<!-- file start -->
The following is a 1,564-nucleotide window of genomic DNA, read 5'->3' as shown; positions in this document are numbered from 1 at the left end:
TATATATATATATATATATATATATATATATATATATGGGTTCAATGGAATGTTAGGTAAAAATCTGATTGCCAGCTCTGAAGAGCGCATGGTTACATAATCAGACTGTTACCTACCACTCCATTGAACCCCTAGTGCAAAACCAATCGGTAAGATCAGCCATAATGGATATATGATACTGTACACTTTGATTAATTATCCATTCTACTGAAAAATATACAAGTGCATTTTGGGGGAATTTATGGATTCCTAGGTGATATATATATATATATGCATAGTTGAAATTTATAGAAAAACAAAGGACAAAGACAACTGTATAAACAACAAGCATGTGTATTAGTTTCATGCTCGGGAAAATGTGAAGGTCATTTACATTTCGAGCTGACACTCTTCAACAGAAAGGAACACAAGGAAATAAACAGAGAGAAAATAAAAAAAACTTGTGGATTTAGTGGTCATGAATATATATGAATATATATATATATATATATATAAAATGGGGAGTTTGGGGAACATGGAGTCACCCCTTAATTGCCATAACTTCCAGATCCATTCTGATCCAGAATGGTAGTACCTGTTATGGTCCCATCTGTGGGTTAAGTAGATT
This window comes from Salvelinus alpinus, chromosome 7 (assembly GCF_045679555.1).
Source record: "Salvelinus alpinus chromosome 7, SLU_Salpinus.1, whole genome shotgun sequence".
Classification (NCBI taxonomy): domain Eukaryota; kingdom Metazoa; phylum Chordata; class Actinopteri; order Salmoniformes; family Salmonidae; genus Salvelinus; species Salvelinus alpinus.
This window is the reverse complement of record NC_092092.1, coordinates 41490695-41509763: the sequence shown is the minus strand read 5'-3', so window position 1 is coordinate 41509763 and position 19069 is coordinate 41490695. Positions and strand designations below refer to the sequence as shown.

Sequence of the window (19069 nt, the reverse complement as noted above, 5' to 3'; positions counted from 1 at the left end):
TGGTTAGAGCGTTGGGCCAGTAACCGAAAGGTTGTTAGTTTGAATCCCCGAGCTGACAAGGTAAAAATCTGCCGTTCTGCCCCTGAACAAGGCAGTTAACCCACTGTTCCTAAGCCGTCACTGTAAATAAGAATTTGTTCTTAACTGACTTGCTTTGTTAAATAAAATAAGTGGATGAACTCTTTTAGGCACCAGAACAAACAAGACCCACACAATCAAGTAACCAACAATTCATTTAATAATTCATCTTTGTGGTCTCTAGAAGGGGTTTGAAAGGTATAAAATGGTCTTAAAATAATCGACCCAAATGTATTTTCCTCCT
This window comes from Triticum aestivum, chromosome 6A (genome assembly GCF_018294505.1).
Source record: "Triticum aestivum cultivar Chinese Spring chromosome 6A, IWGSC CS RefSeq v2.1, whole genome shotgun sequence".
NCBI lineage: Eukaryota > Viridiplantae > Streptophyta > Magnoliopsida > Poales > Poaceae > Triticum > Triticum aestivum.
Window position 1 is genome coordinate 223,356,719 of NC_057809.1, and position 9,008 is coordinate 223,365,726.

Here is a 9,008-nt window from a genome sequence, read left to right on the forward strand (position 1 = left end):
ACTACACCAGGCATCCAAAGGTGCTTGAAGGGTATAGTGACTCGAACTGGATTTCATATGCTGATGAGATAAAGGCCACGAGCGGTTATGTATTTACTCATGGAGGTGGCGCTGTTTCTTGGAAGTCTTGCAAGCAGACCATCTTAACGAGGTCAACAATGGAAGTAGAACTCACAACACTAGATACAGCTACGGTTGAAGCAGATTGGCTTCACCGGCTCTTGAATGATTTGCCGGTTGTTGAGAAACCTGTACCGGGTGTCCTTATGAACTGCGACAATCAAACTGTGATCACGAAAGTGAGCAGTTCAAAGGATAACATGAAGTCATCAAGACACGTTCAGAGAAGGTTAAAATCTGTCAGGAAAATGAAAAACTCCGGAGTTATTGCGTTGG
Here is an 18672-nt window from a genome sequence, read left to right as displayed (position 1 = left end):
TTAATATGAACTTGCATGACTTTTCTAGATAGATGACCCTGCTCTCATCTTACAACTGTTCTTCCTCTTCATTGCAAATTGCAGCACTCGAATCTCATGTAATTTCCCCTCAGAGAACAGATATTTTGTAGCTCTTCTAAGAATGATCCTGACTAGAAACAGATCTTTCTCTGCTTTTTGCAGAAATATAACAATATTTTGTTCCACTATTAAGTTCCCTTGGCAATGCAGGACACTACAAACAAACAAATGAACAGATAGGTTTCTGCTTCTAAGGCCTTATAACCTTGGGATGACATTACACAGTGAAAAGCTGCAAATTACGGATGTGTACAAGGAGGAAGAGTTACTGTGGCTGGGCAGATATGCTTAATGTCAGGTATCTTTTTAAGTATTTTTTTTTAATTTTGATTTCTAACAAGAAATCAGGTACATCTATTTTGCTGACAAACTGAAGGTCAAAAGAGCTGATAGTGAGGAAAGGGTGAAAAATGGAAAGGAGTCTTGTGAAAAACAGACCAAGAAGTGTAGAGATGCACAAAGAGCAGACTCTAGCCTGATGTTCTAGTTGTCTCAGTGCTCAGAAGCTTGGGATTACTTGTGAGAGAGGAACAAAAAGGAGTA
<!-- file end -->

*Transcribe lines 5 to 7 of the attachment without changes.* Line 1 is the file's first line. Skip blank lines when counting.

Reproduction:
Classification (NCBI taxonomy): domain Eukaryota; kingdom Metazoa; phylum Chordata; class Actinopteri; order Salmoniformes; family Salmonidae; genus Salvelinus; species Salvelinus alpinus.
This window is the reverse complement of record NC_092092.1, coordinates 41490695-41509763: the sequence shown is the minus strand read 5'-3', so window position 1 is coordinate 41509763 and position 19069 is coordinate 41490695. Positions and strand designations below refer to the sequence as shown.

Sequence of the window (19069 nt, the reverse complement as noted above, 5' to 3'; positions counted from 1 at the left end):